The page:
The Effects of Invasive Ants on Prospective Ant Mutualists
- Cite this article as:
- Ness, J. & Bronstein, J. Biological Invasions (2004) 6: 445. doi:10.1023/B:BINV.0000041556.88920.dd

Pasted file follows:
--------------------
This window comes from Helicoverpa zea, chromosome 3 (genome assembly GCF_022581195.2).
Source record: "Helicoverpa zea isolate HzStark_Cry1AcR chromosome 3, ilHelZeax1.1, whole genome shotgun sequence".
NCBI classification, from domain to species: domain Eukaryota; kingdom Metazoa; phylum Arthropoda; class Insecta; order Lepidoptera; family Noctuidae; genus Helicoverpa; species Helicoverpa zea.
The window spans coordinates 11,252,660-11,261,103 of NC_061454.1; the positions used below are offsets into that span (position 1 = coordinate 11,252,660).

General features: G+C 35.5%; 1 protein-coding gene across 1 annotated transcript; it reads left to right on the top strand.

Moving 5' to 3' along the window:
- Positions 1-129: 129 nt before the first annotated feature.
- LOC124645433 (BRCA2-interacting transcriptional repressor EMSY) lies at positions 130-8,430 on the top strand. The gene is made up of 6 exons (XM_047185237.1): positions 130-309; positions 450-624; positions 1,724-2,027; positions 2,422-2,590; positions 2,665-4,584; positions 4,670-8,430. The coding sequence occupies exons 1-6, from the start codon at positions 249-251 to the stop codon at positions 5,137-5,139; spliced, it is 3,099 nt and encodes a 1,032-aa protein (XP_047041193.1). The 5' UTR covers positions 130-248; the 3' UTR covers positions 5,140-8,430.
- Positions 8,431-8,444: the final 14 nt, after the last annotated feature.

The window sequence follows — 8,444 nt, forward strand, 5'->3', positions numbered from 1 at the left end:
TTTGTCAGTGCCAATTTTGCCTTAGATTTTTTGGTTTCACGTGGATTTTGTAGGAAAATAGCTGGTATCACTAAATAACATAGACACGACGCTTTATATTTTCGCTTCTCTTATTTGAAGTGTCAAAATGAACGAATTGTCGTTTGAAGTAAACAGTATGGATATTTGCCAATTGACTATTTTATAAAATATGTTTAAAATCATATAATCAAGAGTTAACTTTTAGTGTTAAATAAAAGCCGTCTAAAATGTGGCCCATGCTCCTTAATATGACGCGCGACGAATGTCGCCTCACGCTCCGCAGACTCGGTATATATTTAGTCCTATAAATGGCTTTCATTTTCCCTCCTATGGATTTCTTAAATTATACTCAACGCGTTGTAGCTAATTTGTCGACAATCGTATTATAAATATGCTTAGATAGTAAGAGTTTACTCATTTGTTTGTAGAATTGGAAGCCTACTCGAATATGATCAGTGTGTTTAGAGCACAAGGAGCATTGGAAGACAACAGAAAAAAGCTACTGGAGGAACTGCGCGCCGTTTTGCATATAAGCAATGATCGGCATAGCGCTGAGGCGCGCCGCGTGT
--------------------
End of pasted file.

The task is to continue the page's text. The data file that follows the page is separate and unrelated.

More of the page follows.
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Ants are recognized for their abilities both to engage in mutualistic interactions with diverse taxa, and to invade and dominate habitats outside their native geographic range. Here, we review the effects of invasive ants on three guilds of mutualists: ant-dispersed plants, ant-tended arthropods, and ant-tended plants. We contrast how those three guilds are affected by invasions, how invasive ants differ from native ants in their interactions with those guilds, and how the seven most invasive ant species differ amongst themselves in those interactions. Ant-dispersed plants typically suffer from interactions with invasive ants, a result we attribute to the small size of those ants relative to native seed-dispersing ants. Effects on the ant-tended arthropods and plants were more frequently positive or non-significant, although it is unclear how often these interactions are reciprocally beneficial. For example, invasive ants frequently attack the natural enemies of these prospective mutualists even in the absence of rewards, and may attack those prospective mutualists. Many studies address whether invasive ants provide some benefit to the partner, but few have asked how invasives rank within a hierarchy of prospective mutualists that includes other ant species. Because ant invasions typically result in the extirpation of native ants, this distinction is highly relevant to predicting and managing the effects of such invasions. Interspecific comparisons suggest that invasive ants are poorer partners of ant-dispersed plants than are most other ants, equally effective partners of ant-tended arthropods, and perhaps better partners of ant-tended plants. Last, we note that the invasive ant taxa differ amongst themselves in how they affect these three mutualist guilds, and in how frequently their interactions with prospective mutualists have been studied. The red imported fire ant, Solenopsis invicta, appears particularly likely to disrupt all three mutualistic interactions, relative to the other six invasive species included in this review.